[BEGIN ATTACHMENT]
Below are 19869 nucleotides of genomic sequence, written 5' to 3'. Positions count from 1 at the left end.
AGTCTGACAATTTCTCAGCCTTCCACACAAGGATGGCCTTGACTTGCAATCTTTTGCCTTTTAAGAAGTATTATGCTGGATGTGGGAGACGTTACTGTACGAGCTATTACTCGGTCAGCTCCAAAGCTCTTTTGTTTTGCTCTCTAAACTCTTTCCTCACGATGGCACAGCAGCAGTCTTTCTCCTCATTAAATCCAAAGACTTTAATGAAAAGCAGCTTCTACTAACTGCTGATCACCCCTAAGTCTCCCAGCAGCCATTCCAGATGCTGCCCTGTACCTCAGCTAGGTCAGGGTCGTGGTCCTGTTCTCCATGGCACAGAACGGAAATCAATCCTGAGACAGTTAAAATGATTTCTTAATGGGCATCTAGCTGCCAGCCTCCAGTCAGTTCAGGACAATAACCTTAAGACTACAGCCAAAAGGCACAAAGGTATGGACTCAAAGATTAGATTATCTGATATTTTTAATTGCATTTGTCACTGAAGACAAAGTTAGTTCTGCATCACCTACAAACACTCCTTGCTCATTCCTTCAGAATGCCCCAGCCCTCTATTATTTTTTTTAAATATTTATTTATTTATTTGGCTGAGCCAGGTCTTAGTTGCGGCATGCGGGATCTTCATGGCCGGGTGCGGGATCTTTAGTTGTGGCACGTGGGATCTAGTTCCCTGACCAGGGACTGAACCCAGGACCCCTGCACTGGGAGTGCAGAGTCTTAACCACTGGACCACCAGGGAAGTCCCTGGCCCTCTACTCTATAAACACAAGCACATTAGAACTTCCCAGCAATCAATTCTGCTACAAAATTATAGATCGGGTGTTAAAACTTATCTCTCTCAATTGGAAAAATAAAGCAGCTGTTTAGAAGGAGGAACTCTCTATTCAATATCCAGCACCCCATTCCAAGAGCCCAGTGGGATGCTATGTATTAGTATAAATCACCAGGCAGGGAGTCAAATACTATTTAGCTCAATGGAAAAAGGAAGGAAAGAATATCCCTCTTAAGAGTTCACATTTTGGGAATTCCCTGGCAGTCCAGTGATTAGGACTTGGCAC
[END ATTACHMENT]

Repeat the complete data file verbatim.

Below are 19869 nucleotides of genomic sequence, written 5' to 3'. Positions count from 1 at the left end.
AGTCTGACAATTTCTCAGCCTTCCACACAAGGATGGCCTTGACTTGCAATCTTTTGCCTTTTAAGAAGTATTATGCTGGATGTGGGAGACGTTACTGTACGAGCTATTACTCGGTCAGCTCCAAAGCTCTTTTGTTTTGCTCTCTAAACTCTTTCCTCACGATGGCACAGCAGCAGTCTTTCTCCTCATTAAATCCAAAGACTTTAATGAAAAGCAGCTTCTACTAACTGCTGATCACCCCTAAGTCTCCCAGCAGCCATTCCAGATGCTGCCCTGTACCTCAGCTAGGTCAGGGTCGTGGTCCTGTTCTCCATGGCACAGAACGGAAATCAATCCTGAGACAGTTAAAATGATTTCTTAATGGGCATCTAGCTGCCAGCCTCCAGTCAGTTCAGGACAATAACCTTAAGACTACAGCCAAAAGGCACAAAGGTATGGACTCAAAGATTAGATTATCTGATATTTTTAATTGCATTTGTCACTGAAGACAAAGTTAGTTCTGCATCACCTACAAACACTCCTTGCTCATTCCTTCAGAATGCCCCAGCCCTCTATTATTTTTTTTAAATATTTATTTATTTATTTGGCTGAGCCAGGTCTTAGTTGCGGCATGCGGGATCTTCATGGCCGGGTGCGGGATCTTTAGTTGTGGCACGTGGGATCTAGTTCCCTGACCAGGGACTGAACCCAGGACCCCTGCACTGGGAGTGCAGAGTCTTAACCACTGGACCACCAGGGAAGTCCCTGGCCCTCTACTCTATAAACACAAGCACATTAGAACTTCCCAGCAATCAATTCTGCTACAAAATTATAGATCGGGTGTTAAAACTTATCTCTCTCAATTGGAAAAATAAAGCAGCTGTTTAGAAGGAGGAACTCTCTATTCAATATCCAGCACCCCATTCCAAGAGCCCAGTGGGATGCTATGTATTAGTATAAATCACCAGGCAGGGAGTCAAATACTATTTAGCTCAATGGAAAAAGGAAGGAAAGAATATCCCTCTTAAGAGTTCACATTTTGGGAATTCCCTGGCAGTCCAGTGATTAGGACTTGGCAC